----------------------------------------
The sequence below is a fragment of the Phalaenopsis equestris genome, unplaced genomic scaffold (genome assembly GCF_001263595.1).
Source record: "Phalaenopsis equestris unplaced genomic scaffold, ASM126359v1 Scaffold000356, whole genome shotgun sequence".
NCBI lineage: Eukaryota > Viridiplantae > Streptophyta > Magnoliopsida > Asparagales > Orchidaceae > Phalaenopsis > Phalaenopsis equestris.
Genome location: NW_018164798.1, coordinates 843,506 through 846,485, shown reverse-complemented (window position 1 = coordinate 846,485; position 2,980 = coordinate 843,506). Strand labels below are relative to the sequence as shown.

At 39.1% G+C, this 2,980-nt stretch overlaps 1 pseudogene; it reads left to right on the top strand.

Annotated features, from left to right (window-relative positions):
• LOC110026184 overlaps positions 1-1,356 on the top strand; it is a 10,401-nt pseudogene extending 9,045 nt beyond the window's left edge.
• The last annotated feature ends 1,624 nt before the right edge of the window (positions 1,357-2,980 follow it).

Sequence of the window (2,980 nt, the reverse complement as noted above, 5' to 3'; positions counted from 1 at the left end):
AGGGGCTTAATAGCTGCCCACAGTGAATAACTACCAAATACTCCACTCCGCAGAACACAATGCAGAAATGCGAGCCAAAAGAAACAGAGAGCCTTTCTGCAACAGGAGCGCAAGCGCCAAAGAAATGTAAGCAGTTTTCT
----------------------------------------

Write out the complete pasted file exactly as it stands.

The sequence below is a fragment of the Phalaenopsis equestris genome, unplaced genomic scaffold (genome assembly GCF_001263595.1).
Source record: "Phalaenopsis equestris unplaced genomic scaffold, ASM126359v1 Scaffold000356, whole genome shotgun sequence".
NCBI lineage: Eukaryota > Viridiplantae > Streptophyta > Magnoliopsida > Asparagales > Orchidaceae > Phalaenopsis > Phalaenopsis equestris.
Genome location: NW_018164798.1, coordinates 843,506 through 846,485, shown reverse-complemented (window position 1 = coordinate 846,485; position 2,980 = coordinate 843,506). Strand labels below are relative to the sequence as shown.

At 39.1% G+C, this 2,980-nt stretch overlaps 1 pseudogene; it reads left to right on the top strand.

Annotated features, from left to right (window-relative positions):
• LOC110026184 overlaps positions 1-1,356 on the top strand; it is a 10,401-nt pseudogene extending 9,045 nt beyond the window's left edge.
• The last annotated feature ends 1,624 nt before the right edge of the window (positions 1,357-2,980 follow it).

Sequence of the window (2,980 nt, the reverse complement as noted above, 5' to 3'; positions counted from 1 at the left end):
AGGGGCTTAATAGCTGCCCACAGTGAATAACTACCAAATACTCCACTCCGCAGAACACAATGCAGAAATGCGAGCCAAAAGAAACAGAGAGCCTTTCTGCAACAGGAGCGCAAGCGCCAAAGAAATGTAAGCAGTTTTCT